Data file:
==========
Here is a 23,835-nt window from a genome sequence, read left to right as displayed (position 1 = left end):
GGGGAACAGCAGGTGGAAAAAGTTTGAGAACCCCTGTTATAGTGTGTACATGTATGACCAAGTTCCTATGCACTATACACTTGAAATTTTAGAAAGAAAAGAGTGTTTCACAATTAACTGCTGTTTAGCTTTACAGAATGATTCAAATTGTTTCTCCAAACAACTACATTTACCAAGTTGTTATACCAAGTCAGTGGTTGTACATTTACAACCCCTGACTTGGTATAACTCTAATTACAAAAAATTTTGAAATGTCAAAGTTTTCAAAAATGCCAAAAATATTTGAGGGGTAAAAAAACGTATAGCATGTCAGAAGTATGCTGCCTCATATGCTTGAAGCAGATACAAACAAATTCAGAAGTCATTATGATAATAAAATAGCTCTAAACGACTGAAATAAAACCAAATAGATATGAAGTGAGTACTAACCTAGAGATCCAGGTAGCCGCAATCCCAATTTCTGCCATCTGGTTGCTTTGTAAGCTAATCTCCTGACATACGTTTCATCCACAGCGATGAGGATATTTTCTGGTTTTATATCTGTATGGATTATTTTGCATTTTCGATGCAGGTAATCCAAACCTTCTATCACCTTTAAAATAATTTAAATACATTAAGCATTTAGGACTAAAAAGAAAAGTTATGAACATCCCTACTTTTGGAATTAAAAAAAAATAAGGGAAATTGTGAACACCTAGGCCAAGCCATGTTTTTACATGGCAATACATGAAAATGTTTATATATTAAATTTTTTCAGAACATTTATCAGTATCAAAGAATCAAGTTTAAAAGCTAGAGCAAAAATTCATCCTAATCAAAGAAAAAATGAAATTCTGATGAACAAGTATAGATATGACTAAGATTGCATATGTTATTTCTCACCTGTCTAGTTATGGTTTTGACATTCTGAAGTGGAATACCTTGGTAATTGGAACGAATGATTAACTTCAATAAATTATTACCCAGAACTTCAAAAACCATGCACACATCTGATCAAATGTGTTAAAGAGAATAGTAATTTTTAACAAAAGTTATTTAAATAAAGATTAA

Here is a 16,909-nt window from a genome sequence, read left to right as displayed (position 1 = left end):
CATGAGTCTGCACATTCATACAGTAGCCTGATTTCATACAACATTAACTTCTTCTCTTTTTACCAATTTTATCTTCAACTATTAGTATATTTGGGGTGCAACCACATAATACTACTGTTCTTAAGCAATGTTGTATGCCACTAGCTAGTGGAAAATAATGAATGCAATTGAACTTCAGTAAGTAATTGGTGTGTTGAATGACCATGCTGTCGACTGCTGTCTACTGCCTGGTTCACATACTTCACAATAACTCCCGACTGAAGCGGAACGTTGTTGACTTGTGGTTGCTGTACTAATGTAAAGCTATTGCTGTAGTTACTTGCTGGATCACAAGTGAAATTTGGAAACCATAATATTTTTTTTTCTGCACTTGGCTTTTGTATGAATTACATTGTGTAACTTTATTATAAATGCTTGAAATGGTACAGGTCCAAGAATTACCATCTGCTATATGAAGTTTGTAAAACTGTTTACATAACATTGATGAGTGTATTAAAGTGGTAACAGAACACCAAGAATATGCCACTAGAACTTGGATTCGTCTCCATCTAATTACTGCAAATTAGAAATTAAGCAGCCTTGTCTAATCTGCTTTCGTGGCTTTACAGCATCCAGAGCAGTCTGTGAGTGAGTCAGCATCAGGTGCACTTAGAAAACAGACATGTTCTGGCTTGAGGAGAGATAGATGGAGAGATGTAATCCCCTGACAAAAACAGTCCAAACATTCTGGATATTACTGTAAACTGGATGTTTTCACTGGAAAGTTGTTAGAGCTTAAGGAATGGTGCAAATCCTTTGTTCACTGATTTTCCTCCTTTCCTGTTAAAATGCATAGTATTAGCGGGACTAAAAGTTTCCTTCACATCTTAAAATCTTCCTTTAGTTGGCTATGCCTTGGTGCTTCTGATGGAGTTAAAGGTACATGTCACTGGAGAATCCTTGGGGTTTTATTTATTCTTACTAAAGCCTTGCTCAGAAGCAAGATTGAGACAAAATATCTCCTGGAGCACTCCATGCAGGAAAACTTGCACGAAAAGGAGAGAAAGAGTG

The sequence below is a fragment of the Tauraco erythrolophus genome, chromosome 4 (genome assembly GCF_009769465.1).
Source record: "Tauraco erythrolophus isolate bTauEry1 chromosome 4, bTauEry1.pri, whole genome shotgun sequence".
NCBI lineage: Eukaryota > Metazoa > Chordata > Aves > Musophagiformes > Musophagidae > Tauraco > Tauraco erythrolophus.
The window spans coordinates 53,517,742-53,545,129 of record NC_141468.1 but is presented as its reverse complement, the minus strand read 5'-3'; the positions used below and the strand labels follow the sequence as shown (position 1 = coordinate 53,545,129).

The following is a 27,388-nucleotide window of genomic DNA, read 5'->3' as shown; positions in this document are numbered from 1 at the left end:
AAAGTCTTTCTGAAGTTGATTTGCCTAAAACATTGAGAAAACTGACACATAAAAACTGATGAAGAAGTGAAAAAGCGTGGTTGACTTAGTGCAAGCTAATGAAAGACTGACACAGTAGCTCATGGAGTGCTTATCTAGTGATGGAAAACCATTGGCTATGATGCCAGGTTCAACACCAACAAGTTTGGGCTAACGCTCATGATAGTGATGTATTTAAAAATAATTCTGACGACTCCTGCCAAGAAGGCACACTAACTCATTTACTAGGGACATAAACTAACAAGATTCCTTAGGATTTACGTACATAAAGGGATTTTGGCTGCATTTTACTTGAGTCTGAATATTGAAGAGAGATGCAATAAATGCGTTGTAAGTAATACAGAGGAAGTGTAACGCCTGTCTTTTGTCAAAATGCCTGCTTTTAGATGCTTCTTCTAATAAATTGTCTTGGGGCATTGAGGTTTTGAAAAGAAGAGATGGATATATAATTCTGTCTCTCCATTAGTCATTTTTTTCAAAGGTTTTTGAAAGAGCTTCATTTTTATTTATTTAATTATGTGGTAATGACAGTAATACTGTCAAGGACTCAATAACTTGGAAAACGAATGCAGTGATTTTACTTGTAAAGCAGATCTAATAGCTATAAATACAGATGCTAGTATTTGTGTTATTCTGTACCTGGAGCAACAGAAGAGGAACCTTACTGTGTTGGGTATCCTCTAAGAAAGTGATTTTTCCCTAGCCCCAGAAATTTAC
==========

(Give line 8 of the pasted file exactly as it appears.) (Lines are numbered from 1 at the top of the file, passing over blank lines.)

The window spans coordinates 53,517,742-53,545,129 of record NC_141468.1 but is presented as its reverse complement, the minus strand read 5'-3'; the positions used below and the strand labels follow the sequence as shown (position 1 = coordinate 53,545,129).